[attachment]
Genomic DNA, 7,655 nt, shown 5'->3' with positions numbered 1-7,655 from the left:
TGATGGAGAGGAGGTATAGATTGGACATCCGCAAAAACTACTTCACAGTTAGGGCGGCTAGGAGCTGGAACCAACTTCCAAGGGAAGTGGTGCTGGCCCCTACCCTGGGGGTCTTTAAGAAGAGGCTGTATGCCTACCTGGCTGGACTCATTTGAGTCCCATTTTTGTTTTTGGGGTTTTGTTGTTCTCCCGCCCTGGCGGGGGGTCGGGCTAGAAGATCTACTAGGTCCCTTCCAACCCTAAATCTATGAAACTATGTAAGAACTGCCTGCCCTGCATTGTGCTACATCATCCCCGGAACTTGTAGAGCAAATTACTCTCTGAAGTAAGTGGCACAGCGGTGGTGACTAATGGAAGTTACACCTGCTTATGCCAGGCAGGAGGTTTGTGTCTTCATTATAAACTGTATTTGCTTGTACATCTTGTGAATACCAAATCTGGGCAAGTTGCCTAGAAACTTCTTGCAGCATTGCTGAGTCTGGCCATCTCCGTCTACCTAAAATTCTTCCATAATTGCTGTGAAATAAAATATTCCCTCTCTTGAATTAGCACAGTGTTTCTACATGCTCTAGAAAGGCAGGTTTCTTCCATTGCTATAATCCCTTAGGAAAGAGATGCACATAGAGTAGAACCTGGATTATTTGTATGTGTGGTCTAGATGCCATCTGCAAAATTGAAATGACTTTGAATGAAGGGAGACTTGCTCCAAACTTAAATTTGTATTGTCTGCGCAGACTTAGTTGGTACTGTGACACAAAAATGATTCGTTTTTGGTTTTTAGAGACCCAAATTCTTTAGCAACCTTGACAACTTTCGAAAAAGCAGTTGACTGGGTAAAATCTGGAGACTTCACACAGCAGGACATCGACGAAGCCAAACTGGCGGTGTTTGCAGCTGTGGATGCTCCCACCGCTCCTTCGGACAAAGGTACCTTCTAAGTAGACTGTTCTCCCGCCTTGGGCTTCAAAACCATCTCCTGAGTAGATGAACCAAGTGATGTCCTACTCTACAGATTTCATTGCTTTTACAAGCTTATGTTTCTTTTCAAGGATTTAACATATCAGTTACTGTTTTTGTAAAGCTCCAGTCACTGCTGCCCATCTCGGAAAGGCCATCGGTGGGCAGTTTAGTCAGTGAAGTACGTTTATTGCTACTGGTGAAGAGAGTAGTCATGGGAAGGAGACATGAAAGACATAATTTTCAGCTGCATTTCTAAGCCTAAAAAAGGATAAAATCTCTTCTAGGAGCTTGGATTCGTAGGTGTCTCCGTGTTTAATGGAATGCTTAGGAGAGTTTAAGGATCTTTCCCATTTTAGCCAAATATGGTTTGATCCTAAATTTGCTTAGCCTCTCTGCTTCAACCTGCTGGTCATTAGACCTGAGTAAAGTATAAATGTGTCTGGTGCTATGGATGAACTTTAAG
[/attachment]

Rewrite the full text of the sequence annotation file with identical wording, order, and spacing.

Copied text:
Genomic DNA, 7,655 nt, shown 5'->3' with positions numbered 1-7,655 from the left:
TGATGGAGAGGAGGTATAGATTGGACATCCGCAAAAACTACTTCACAGTTAGGGCGGCTAGGAGCTGGAACCAACTTCCAAGGGAAGTGGTGCTGGCCCCTACCCTGGGGGTCTTTAAGAAGAGGCTGTATGCCTACCTGGCTGGACTCATTTGAGTCCCATTTTTGTTTTTGGGGTTTTGTTGTTCTCCCGCCCTGGCGGGGGGTCGGGCTAGAAGATCTACTAGGTCCCTTCCAACCCTAAATCTATGAAACTATGTAAGAACTGCCTGCCCTGCATTGTGCTACATCATCCCCGGAACTTGTAGAGCAAATTACTCTCTGAAGTAAGTGGCACAGCGGTGGTGACTAATGGAAGTTACACCTGCTTATGCCAGGCAGGAGGTTTGTGTCTTCATTATAAACTGTATTTGCTTGTACATCTTGTGAATACCAAATCTGGGCAAGTTGCCTAGAAACTTCTTGCAGCATTGCTGAGTCTGGCCATCTCCGTCTACCTAAAATTCTTCCATAATTGCTGTGAAATAAAATATTCCCTCTCTTGAATTAGCACAGTGTTTCTACATGCTCTAGAAAGGCAGGTTTCTTCCATTGCTATAATCCCTTAGGAAAGAGATGCACATAGAGTAGAACCTGGATTATTTGTATGTGTGGTCTAGATGCCATCTGCAAAATTGAAATGACTTTGAATGAAGGGAGACTTGCTCCAAACTTAAATTTGTATTGTCTGCGCAGACTTAGTTGGTACTGTGACACAAAAATGATTCGTTTTTGGTTTTTAGAGACCCAAATTCTTTAGCAACCTTGACAACTTTCGAAAAAGCAGTTGACTGGGTAAAATCTGGAGACTTCACACAGCAGGACATCGACGAAGCCAAACTGGCGGTGTTTGCAGCTGTGGATGCTCCCACCGCTCCTTCGGACAAAGGTACCTTCTAAGTAGACTGTTCTCCCGCCTTGGGCTTCAAAACCATCTCCTGAGTAGATGAACCAAGTGATGTCCTACTCTACAGATTTCATTGCTTTTACAAGCTTATGTTTCTTTTCAAGGATTTAACATATCAGTTACTGTTTTTGTAAAGCTCCAGTCACTGCTGCCCATCTCGGAAAGGCCATCGGTGGGCAGTTTAGTCAGTGAAGTACGTTTATTGCTACTGGTGAAGAGAGTAGTCATGGGAAGGAGACATGAAAGACATAATTTTCAGCTGCATTTCTAAGCCTAAAAAAGGATAAAATCTCTTCTAGGAGCTTGGATTCGTAGGTGTCTCCGTGTTTAATGGAATGCTTAGGAGAGTTTAAGGATCTTTCCCATTTTAGCCAAATATGGTTTGATCCTAAATTTGCTTAGCCTCTCTGCTTCAACCTGCTGGTCATTAGACCTGAGTAAAGTATAAATGTGTCTGGTGCTATGGATGAACTTTAAG